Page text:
Divorce Ceremony: A Healing Way to Begin Life Anew

Learn about acknowledging divorce with a ceremony, which will encourage the healing process of divorce and help say goodbye to that part of your life. One of the best ways to start feeling better is to receive closure, so why not celebrate?

By Charlotte Eulette
Updated: October 17, 2014
Divorce Recovery

I'm Charlotte Eulette, the North American Director of the Celebrant Foundation & Institute. We are the North American Chapter of the International Federation of Celebrants, which began over 30 years ago in Australia. As ceremony (rite of passage) specialists, Celebrants have presided over one million ceremonies throughout the world. Our Celebrant practice echoes our mission, which is: to mark the milestones in people's lives in a personal and meaningful way -- through ceremony. Our 400 North American Celebrants throughout the U.S. and Canada officiate at over 3,000 ceremonies a year for people from all walks of life.

Some of the ceremonies we create with and for our clients are what you'd expect -- weddings, civil unions, renewal of vows, baby ceremonies, funerals, and memorials (life celebrations) -- but there are other life events, such as divorce, that are just as important to acknowledge. We offer people experiencing divorce the respect they so deserve as they survive one of the most heart-wrenching, exhausting, and financially devastating times in their lives. People often call upon Celebrants to create and preside over what we describe as "survivor" or "healing" ceremonies. Divorce is one of the most significant rites of passage, affecting not only the divorcing people but their families, friends, and society. A healing and constructive way to honor divorce as a rite of passage is through a personalized and meaningful ceremony.

Divorce celebrations or parties continue to be a compelling topic for the media. Journalists from the BBC in the U.S. and Europe, the New York Times, and various authors that write how-to books about divorce have interviewed me at the Celebrant Foundation for their divorce stories and segments. I'm glad to be interviewed as a spokesperson for my divorcee colleagues regarding society's attempts to address divorce as an expression of modern culture, but all too often, journalists focus on the trendy, funny, and sometimes weird aspects of divorce ceremonies or what they call "bashes" in which an ex-spouse may burn a wedding dress or their marriage certificates instead of focusing on the more important positive aspects. It's always refreshing for me when a journalist "gets it right" by reporting on the value of a life-affirming force that a dignified divorce ceremony can offer.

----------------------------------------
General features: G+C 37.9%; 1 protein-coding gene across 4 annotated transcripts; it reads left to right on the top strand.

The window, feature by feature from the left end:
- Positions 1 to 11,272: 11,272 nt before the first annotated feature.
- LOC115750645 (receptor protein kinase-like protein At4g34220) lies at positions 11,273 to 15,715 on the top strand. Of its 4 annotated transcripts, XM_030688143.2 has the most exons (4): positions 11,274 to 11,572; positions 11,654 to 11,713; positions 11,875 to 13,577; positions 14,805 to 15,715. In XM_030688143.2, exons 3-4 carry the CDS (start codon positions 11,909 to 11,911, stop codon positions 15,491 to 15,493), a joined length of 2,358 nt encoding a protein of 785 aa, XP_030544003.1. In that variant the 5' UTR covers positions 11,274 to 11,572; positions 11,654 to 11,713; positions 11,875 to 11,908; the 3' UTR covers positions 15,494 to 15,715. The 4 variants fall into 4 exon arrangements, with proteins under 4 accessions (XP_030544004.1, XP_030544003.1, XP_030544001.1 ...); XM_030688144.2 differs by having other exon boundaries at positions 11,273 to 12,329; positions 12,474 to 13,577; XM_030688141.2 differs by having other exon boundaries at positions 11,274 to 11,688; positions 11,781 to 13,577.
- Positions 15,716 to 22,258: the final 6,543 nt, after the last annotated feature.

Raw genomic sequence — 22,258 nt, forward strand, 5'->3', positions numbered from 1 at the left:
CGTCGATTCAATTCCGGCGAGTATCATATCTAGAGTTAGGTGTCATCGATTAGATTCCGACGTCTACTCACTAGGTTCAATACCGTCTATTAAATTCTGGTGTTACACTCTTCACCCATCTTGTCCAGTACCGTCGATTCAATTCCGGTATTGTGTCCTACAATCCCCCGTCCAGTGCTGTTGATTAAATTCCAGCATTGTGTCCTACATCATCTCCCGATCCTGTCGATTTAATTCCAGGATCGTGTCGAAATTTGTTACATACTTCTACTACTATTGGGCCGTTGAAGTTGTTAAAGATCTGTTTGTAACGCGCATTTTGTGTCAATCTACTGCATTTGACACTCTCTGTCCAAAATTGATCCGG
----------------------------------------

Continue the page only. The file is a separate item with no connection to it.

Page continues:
Many an enlightened journalist then proceeds to actively interview several of our past clients that had their own divorce ceremonies and want to share their stories with others. These divorced-honorees describe their ceremony as a "healing ritual" in which they genuinely express their feelings and thoughts for their future and communicate to and include their loved ones in the ceremony. Most of all, the ceremony represented a set time and place and a safe haven to begin building their self-esteem and confidence. This is exactly what my divorce ceremony did for me, and I'm eternally grateful to my Celebrant, Cindy Reed, and my friends and family who supported me through one of the most heart-wrenching times of my life. I was amazed and surprised when my mother and several of my cousins flew from Chicago to New Jersey to be by my side and support me on this special day when I reclaimed "me" and my family name.